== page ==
APPLAUSE FOR SANDRINA

Date of Birth: 20th June, 1990

Location: Swieqi

Star Sign: Gemini

Media-related occupation: Singer/Songwriter

Sandrina is currently part of local band Skarlet, featuring Keith Muscat, Simon Vella, Luca Giudice and her brother Alan DeGabriele. The drive and inspiration behind the Skarlet idea was the concept of giving the audience upbeat songs and performances that range from rock stage to club, an idea that’s paved the way with hard work, dedication and passion. The band performed at Teatru Unplugged at the Manoel Theatre in 2012, and Sandrina also took part in Rockestra in the following year, where she performed with the National Orchestra at the MFCC. In 2015, she went on to perform at the Beatles Tribute Concert with Keith Muscat at Smart City.

sandrina-photo-by-peter-mercieca

Image source: Peter Mark Mercieca

 

For the past few years, Sandrina has been focusing on writing original music, and has recently teamed up with Peter Borg and Matthew James Borg (Red Electrick and Railway Studios) to produce their first single, Stone.

How did you get your stage name?

My full name is Sandrina DeGabriele, but I went for just ‘Sandrina’, since my full name is quite long, and since it’s not a very common name, I thought it would make a good stage name, one that will hopefully be remembered.

What can you tell us about your latest single?

Stone‘s a song which describes the intense emotions one feels when someone you love hurts you. It’s about wanting to turn into stone to become numb and not to feel the pain, to simply exist. This however comes at a price. When you turn into stone, you can’t feel anything, not even the good. So this song represents an internal dilemma: Do I turn to stone and not feel, or do I let it go?

The song ends with the phrase “Trying hard to let it go”, which gives us a sense of resolution, in the sense that at the end of it all, it’s our choice to decide whether we let go of all the pain or to let it consume us.

 

When did you start taking your talent seriously?

I was first introduced to the performing arts when I was around nine years old at Masquerade Theatre Arts School. My tutors realised that I could sing, and advised me to take on extra singing lessons. I then started training with Gillian Zammit for a number of years, and haven’t looked back since!

sandrina-photo-2
Image: Make up by Chantal Busuttil, Clothes by Miss Selfridge, Photographer: Peter Mark Mercieca

 

Should more kids in Malta be encouraged to take up singing?

There’s lately been a burst of new talent, musicians and singers alike. I think kids these days have become more confident because of what they’re exposed to, and parents have also realised that although making a living out of music is a very tough road, being able to perform is a very rewarding feeling. Being able to sing isn’t something that everyone can do, so I think parents and teachers should always look out for kids’ talents and encourage them to feel confident enough to try, just like my parents did. Having a child of my own has made me realise that it’s important to encourage them, but that we must also learn when to take a step back and let them do the rest.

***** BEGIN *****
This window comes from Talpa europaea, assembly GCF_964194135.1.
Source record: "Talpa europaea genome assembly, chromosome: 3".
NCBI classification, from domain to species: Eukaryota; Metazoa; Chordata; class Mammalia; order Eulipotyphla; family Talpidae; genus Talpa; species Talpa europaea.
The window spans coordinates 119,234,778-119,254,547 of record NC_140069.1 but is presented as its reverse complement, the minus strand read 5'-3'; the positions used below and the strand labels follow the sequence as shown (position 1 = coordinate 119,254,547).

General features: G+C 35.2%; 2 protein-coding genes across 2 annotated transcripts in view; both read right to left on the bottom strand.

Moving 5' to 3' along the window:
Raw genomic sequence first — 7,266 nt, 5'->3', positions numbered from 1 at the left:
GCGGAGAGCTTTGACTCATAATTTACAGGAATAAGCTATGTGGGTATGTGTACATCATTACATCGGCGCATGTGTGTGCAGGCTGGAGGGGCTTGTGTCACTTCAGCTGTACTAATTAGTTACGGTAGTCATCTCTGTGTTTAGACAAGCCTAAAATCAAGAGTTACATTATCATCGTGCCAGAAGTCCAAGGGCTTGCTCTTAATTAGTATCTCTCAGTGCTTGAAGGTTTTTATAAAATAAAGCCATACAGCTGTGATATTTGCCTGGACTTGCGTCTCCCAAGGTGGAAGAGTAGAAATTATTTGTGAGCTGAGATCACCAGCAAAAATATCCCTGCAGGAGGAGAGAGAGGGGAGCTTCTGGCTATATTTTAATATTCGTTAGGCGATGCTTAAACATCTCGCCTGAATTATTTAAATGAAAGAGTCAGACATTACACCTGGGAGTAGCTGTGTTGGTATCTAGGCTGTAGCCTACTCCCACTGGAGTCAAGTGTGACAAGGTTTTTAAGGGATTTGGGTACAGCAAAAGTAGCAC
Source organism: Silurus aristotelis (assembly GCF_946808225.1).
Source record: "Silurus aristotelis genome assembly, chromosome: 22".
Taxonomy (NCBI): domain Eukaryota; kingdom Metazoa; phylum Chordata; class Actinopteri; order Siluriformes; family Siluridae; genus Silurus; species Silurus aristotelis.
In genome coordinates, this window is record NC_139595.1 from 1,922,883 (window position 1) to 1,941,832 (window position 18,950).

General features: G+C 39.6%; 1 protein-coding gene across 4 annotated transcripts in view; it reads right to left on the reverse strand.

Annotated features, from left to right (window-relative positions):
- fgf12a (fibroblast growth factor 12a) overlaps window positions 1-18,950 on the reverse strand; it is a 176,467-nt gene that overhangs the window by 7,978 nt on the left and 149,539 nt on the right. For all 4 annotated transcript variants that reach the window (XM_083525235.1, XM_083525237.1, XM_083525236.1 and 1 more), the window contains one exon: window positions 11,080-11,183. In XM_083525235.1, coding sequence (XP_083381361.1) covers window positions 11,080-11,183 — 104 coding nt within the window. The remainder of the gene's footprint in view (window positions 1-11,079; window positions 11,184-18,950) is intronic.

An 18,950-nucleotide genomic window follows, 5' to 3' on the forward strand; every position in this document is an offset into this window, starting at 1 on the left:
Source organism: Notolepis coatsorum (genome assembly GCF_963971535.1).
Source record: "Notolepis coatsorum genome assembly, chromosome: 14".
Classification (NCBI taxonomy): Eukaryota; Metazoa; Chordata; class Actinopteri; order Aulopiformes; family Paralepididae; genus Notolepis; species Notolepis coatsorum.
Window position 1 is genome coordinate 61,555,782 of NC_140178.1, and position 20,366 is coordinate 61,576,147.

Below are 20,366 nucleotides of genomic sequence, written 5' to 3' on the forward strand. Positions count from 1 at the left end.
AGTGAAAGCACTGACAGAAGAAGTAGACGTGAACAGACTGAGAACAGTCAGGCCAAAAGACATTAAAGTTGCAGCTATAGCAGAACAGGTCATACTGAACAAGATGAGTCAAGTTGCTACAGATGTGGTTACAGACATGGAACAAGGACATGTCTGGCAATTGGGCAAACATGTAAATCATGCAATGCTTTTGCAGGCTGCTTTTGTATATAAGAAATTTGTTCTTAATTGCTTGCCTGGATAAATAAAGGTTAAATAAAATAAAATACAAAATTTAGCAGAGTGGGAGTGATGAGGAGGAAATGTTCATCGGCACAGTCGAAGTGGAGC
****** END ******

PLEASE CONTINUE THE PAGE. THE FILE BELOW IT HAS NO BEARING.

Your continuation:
If you had to meet a singer from the past, who would it be?

I think it would be Eva Cassidy. She was mostly known for her covers of popular blues, jazz, pop and rock classics. Her voice had a very big impact on me when I was just starting out, and I instantly felt like I could relate to her style. She died at the age of 33 in 1996, so I’d probably discuss a potential next album, as I’d be curious as to what music style she’d have adopted or kept. I personally think that she’d have come up with some cool music adapted to today’s trends. The fact that she’s no longer here to make music makes the few songs she had recorded all the more special to me.

sandrina
Image source:  Peter Mark Mercieca

 

Do you feel you have enough space and opportunities to spread your artistic wings in Malta?

I feel that the music industry has opened up recently, but not enough. It’s still considered to be a secondary level job to some, when in actual fact it’s become quite the profession! It’s always refreshing whenever I attend a concert or an event and see new faces with new sounds. I do believe that there are people constantly working to organise different events, and this is really encouraging, as there’s a need to diversify in the music scene. This is opening up and showcasing some new talents too. I also believe that in order to succeed, you need to work hard at it, and this includes creating your own opportunities rather than waiting to be in the right place at the right time.

What’s in store for the future?

At the moment, I’m constantly writing music to eventually release an EP. I’m excited to continue working with Railway Studios, as I feel there’s great synergy in this project. Since I’m working on a new style of music, which leans more towards digital sounds, another challenge is going to be working on the live set of my songs, which I’m sure will be a very interesting project, one which I’m looking forward to sharing with everyone, possibly at a small concert launch next year.